I Am Not Afraid of Google

IMG_8430I have patients every day say to me, “Doc, I know I shouldn’t have…but I Googled it and this is what I think I have…” They cringe and look sheepish as they wait for me to throw a temper tantrum.

Maybe there are doctors out there that have huge issues with this. Maybe they throw fits in front of patients. But I really am totally cool with Google. And WebMD. And anywhere else you want to look.

I will tell you why:

Because if you come into my office with some sort of knowledge base, it makes talking about what is going on much easier and it feels like we are working as a team.

So bring it on, people!


27 thoughts on “I Am Not Afraid of Google

  1. How cool – yes, I am one of those googlephiles. It has helped and it has hurt at times. After looking online, I argued with a Derm. M.D that told me the lack of pigmentation under my arms was a fungus and not vitiligo. I paid for a prescription cream that didn’t help. I went back and he wanted to prescribe a stronger one until I said “Hey, I’m loosing pigment in my groin area too!” . A biopsy confirmed I was right.
    On the other hand, my obsession with wanting to understand all the pathophysiology about my PVC’s and 30 day holter results has turned me into a hypochondriac!
    Happy to hear such a fresh outlook on how you folks handle us wannabee doctors πŸ™‚


  2. Actually, and I don’t mean to brag, but I’m pretty sure I have a medical degree from looking things up on Google and WebMD. But I’m sure we’ll always have a need for the traditional doctors.


    • You can actually learn a lot on Google and WebMD! I use Google during office visits to pull up pictures of skin rashes on different skin types so patients don’t just have to look at the Caucasian pics in my old med school derm textbook…


  3. I always think of myself as a doctor’s worst nightmare, for just this reason and more. Since I work in medical research, I look up everything, AND I discuss my ideas with physicians and pharmacists before going to my own doctor. My doctors are, or say they are, comfortable with that. But I outsmarted myself when I held off on a treatment for my Crohn’s disease that my doctor was leaning towards, but I was unwilling to take because of side effects. You know whT? Eventually I had no choice and went on the drug. And I feel terrific. If I hadn’t been such a know it all, I would have felt better much sooner.

    I have mixed feelings about the team approach. I’ve been a patient for over 40 years. It used to be that my doctor would say: this is what you need to do, and I would do it. Now, it is a team approach, and I who, even with more medical info/research skills/contact with folks who are in the medical field, find that I have too much information. Too.many choices. And I don’t necessarily make the best choice.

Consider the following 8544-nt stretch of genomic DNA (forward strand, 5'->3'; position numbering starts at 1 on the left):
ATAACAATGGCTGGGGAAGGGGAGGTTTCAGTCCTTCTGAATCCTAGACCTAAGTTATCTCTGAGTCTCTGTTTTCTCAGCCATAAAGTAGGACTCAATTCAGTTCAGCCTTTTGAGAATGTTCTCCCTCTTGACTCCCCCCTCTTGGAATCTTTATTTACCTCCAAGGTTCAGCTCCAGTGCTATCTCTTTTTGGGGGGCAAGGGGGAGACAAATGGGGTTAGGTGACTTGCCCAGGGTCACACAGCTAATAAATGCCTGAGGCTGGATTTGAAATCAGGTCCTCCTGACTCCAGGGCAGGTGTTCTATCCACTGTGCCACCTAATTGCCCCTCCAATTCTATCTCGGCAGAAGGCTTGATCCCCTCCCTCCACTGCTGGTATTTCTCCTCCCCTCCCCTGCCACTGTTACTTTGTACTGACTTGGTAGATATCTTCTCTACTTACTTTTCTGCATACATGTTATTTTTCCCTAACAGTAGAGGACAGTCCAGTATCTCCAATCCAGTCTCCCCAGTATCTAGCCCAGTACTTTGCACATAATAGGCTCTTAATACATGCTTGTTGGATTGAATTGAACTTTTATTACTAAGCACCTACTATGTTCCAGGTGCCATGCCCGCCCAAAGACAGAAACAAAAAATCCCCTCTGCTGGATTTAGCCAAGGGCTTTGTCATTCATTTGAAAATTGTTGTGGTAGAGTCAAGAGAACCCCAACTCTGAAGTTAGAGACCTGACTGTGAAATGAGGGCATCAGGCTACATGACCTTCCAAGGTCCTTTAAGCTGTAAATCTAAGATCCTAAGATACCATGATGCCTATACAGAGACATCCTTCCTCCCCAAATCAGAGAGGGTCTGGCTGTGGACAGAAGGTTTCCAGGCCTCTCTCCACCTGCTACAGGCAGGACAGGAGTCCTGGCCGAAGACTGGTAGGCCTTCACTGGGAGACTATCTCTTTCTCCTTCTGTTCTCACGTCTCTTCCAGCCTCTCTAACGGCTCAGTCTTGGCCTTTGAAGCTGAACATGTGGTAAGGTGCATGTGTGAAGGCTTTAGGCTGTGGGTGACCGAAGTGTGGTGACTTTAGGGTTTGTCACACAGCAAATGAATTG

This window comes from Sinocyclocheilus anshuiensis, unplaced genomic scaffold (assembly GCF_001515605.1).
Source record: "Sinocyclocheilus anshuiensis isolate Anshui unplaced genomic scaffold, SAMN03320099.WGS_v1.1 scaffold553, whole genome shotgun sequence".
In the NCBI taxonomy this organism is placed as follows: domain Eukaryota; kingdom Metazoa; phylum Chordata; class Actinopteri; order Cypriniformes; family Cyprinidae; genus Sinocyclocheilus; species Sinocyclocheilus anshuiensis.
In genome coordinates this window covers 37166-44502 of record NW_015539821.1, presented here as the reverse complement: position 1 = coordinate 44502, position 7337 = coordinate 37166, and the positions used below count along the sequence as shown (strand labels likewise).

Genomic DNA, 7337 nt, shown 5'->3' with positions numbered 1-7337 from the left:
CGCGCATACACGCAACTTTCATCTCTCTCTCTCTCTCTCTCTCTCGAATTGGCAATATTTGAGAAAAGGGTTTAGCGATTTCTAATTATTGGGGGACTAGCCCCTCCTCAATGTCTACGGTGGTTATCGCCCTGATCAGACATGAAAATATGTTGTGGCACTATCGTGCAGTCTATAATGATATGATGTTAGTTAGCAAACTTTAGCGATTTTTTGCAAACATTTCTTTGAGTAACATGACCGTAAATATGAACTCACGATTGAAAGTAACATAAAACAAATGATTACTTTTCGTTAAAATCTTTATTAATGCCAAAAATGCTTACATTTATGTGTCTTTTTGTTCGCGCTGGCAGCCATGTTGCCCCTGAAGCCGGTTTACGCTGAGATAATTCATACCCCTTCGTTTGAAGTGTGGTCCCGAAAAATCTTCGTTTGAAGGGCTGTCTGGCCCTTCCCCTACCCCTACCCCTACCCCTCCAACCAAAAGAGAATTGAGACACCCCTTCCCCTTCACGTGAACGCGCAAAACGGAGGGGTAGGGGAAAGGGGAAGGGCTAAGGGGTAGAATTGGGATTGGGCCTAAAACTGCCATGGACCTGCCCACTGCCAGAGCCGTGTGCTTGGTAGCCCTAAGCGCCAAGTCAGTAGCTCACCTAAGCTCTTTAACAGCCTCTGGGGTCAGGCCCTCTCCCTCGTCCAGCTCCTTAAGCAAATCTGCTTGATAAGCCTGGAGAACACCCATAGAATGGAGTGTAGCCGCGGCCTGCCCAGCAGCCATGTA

I was happier just following instructions.


    • There is the case of too much info and too much over analyzing. Stop it! πŸ™‚ I can give orders, for sure, for those patients that need that, but I do love my patients who ask questions and challenge me. I am a better doctor because of them. Rest assured that I am always very clear what is the right answer when there is one. Crohn’s disease is a particularly nasty player. Soooo glad you are feeling better!


      • I just saw this in one of the newsletters I read for work, the Drugs Daily Bulletin:

        “Center for Consumer Choice in Health Care Research Findings (World of DTC Marketing Blog)
        Although the vast majority of consumers want to be involved in health care decisions, many typically let the doctor take charge of the visit. About three in five consumers either ask a few questions or wait for the doctor to lead the discussion and tell them what they should do. Conversely, 41 percent arrive with a prepared list of questions and make sure that they get the answers they need. Seven out of ten consumers will accept a doctor’s recommendation despite having their own doubts. Blogger Richard A. Meyer shares this and other findings from the 2014 Altarum Institute Survey of Consumer Health Care Opinions.”


  4. I start seeing my own primary care patients in a few weeks! In my resident clinic, apparently our biggest problem is getting patients to show up at all, so I imagine I might welcome someone who shows up with a bit of their own research in tow!


  5. I gotta say, this is one of my favorite posts. I keep coming back to it. I’m not a medical professional, but part of my job includes talking about things with patients about their care, and about their doctors, and we always encourage people to talk with their doctors, so I tend to hear negative things people say about their doctors a lot. This is so encouraging to hear.


  6. Love your attitude, hope my Dr. shares some of it. I go in with tons of questions, rarely leave with an Rx, always medicine-resistant and wary of side effects. I can tell if I’ve gone too far by his body language…the telltale crossed arms !

    Liked by 1 person

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